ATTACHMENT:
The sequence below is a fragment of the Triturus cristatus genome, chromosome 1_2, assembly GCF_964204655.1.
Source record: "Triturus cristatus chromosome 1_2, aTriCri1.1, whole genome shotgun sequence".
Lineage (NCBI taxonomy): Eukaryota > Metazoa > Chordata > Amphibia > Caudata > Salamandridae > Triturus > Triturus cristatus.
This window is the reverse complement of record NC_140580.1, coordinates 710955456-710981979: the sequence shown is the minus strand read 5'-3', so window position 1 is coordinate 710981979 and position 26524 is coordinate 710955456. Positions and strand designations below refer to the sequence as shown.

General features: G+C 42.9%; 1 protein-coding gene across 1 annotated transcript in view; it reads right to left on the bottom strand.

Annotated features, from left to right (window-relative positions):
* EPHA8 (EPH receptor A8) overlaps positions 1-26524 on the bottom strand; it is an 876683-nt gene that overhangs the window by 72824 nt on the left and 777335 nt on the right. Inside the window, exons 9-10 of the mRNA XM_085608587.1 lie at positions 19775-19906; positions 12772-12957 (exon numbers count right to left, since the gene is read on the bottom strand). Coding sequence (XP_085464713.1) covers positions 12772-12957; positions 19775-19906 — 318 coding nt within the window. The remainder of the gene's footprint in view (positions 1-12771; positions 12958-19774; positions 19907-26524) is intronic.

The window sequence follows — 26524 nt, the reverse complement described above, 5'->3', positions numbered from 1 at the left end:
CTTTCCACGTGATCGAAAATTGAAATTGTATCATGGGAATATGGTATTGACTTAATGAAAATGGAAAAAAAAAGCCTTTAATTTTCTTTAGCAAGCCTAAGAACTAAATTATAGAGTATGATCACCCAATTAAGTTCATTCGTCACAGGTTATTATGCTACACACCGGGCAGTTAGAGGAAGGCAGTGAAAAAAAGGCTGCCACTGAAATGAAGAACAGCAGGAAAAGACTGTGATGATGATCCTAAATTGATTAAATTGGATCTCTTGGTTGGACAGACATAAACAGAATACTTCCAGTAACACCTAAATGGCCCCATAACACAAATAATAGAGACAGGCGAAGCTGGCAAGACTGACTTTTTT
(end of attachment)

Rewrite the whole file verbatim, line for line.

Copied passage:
The sequence below is a fragment of the Triturus cristatus genome, chromosome 1_2, assembly GCF_964204655.1.
Source record: "Triturus cristatus chromosome 1_2, aTriCri1.1, whole genome shotgun sequence".
Lineage (NCBI taxonomy): Eukaryota > Metazoa > Chordata > Amphibia > Caudata > Salamandridae > Triturus > Triturus cristatus.
This window is the reverse complement of record NC_140580.1, coordinates 710955456-710981979: the sequence shown is the minus strand read 5'-3', so window position 1 is coordinate 710981979 and position 26524 is coordinate 710955456. Positions and strand designations below refer to the sequence as shown.

General features: G+C 42.9%; 1 protein-coding gene across 1 annotated transcript in view; it reads right to left on the bottom strand.

Annotated features, from left to right (window-relative positions):
* EPHA8 (EPH receptor A8) overlaps positions 1-26524 on the bottom strand; it is an 876683-nt gene that overhangs the window by 72824 nt on the left and 777335 nt on the right. Inside the window, exons 9-10 of the mRNA XM_085608587.1 lie at positions 19775-19906; positions 12772-12957 (exon numbers count right to left, since the gene is read on the bottom strand). Coding sequence (XP_085464713.1) covers positions 12772-12957; positions 19775-19906 — 318 coding nt within the window. The remainder of the gene's footprint in view (positions 1-12771; positions 12958-19774; positions 19907-26524) is intronic.

The window sequence follows — 26524 nt, the reverse complement described above, 5'->3', positions numbered from 1 at the left end:
CTTTCCACGTGATCGAAAATTGAAATTGTATCATGGGAATATGGTATTGACTTAATGAAAATGGAAAAAAAAAGCCTTTAATTTTCTTTAGCAAGCCTAAGAACTAAATTATAGAGTATGATCACCCAATTAAGTTCATTCGTCACAGGTTATTATGCTACACACCGGGCAGTTAGAGGAAGGCAGTGAAAAAAAGGCTGCCACTGAAATGAAGAACAGCAGGAAAAGACTGTGATGATGATCCTAAATTGATTAAATTGGATCTCTTGGTTGGACAGACATAAACAGAATACTTCCAGTAACACCTAAATGGCCCCATAACACAAATAATAGAGACAGGCGAAGCTGGCAAGACTGACTTTTTT